Back when the USA PATRIOT Act (short for the complete title of the massive bill — the “Uniting and Strengthening America by Providing Appropriate Tools Required to Intercept and Obstruct Terrorism Act”) was being debated by the Congress in the weeks following the terrorist attacks of September 11, 2001, the Bush Administration told the Congress the legislation had to be passed in order to protect the nation from any similarly destructive acts of terrorism in the future. I distinctly recall being informed that the Patriot Act was absolutely essential to stop acts of bio-terrorism and similarly dangerous and frightening acts that could lead to multiple if not massive casualties.
Well, here we are, almost exactly eight years after then-President Bush signed the Patriot Act into law, and what do we have? We have a respected Washington, DC public relations executive facing felony charges under the Patriot Act for allegedly “acting” or “appearing” drunk on a commercial airliner and — I kid you not — for making “mean faces” at a flight attendant. No, I’m not making this up. The allegation of making “mean faces” at the flight attendant is taken directly from an FBI affidavit.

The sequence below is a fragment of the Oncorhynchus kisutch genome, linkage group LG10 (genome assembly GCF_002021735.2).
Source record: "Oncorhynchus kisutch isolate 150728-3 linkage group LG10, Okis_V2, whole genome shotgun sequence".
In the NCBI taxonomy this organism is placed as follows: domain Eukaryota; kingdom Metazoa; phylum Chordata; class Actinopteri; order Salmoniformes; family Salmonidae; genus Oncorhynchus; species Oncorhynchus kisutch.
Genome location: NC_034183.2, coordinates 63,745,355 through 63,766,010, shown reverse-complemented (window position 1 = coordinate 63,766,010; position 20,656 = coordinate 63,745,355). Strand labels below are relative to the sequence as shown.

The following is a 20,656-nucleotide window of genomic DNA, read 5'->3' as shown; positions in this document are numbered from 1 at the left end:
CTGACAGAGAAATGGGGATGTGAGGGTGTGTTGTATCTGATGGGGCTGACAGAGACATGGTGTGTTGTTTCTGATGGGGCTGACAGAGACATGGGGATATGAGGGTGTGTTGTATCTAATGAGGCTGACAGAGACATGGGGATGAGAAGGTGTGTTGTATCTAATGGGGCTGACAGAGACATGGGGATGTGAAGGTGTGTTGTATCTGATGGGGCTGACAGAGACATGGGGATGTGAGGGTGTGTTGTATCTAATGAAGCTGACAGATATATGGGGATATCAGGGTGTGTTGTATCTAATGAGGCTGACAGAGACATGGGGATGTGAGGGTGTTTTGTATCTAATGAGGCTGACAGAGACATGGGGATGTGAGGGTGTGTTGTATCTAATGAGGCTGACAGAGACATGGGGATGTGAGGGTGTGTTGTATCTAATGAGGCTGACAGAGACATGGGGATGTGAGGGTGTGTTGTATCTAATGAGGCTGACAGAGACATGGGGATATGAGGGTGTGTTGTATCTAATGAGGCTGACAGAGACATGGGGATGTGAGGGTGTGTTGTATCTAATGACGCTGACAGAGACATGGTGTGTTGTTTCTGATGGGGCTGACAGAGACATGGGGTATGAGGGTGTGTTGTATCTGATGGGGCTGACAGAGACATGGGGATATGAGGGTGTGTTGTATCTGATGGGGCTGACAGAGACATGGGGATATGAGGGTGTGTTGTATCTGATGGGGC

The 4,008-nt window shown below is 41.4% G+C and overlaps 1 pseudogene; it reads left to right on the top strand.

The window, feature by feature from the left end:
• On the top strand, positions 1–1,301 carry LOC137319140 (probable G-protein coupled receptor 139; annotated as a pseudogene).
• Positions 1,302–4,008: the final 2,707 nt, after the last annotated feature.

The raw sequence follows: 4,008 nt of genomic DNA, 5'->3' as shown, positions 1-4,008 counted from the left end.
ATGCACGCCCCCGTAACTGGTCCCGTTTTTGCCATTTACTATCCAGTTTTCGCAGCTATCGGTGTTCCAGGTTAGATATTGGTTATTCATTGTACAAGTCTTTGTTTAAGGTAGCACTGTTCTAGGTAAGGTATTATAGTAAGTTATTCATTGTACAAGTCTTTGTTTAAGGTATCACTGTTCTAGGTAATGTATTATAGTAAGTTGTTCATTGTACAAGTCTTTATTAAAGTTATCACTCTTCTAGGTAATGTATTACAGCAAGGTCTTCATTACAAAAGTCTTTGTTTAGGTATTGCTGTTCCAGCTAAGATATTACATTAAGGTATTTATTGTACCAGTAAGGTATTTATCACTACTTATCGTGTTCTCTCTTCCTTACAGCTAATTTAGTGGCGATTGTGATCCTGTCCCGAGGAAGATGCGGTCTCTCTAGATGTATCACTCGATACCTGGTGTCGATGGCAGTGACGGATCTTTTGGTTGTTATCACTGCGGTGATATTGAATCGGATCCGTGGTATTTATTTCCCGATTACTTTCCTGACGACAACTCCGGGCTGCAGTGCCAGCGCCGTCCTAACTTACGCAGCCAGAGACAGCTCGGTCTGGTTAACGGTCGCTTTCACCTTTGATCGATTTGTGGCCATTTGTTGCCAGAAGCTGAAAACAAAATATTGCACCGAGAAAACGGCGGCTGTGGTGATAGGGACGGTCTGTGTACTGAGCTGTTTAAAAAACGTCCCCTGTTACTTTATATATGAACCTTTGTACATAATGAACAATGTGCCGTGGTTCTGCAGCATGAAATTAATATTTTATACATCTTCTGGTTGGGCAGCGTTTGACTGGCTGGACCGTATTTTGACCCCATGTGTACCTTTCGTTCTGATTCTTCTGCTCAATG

The Patriot Act does make “interferring with flight crews” a felony offense carrying a maximum 20-year sentence. However, using this law as a bludgeon to beat up a citizen who might simply have had a disagreement with a flight attendant over a glass of wine, is a monstrous abuse of federal law and federal power. It represents “overciminalization” with a capital “O.”
Earlier this week, the US Department of Justice took the laudable step of issuing a new directive to United States Attorneys that they are not to prosecute citizens using medicinal marijuana, so long as the users do so in compliance with state law. Let’s hope Attorney General Eric Holder exercises similar common sense and discretion, in dismissing the charges against David Bass, the Continental Airlines passenger who might have made a face at a flight attendant and who now faces potentially in excess of 20 years in federal prison.